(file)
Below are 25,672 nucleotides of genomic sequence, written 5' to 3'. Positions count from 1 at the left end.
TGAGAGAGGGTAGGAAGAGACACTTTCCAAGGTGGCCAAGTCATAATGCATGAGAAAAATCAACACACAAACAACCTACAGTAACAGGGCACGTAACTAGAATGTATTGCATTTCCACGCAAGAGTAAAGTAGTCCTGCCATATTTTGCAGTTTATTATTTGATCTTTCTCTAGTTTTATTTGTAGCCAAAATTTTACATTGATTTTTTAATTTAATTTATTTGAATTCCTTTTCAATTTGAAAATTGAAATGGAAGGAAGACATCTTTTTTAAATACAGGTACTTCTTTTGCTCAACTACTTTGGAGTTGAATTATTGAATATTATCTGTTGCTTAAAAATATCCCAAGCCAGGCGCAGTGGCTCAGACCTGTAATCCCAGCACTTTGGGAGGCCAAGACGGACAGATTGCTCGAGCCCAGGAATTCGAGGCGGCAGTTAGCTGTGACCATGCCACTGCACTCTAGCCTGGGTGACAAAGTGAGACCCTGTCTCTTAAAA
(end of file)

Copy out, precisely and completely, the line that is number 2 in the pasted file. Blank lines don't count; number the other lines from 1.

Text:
TGAGAGAGGGTAGGAAGAGACACTTTCCAAGGTGGCCAAGTCATAATGCATGAGAAAAATCAACACACAAACAACCTACAGTAACAGGGCACGTAACTAGAATGTATTGCATTTCCACGCAAGAGTAAAGTAGTCCTGCCATATTTTGCAGTTTATTATTTGATCTTTCTCTAGTTTTATTTGTAGCCAAAATTTTACATTGATTTTTTAATTTAATTTATTTGAATTCCTTTTCAATTTGAAAATTGAAATGGAAGGAAGACATCTTTTTTAAATACAGGTACTTCTTTTGCTCAACTACTTTGGAGTTGAATTATTGAATATTATCTGTTGCTTAAAAATATCCCAAGCCAGGCGCAGTGGCTCAGACCTGTAATCCCAGCACTTTGGGAGGCCAAGACGGACAGATTGCTCGAGCCCAGGAATTCGAGGCGGCAGTTAGCTGTGACCATGCCACTGCACTCTAGCCTGGGTGACAAAGTGAGACCCTGTCTCTTAAAA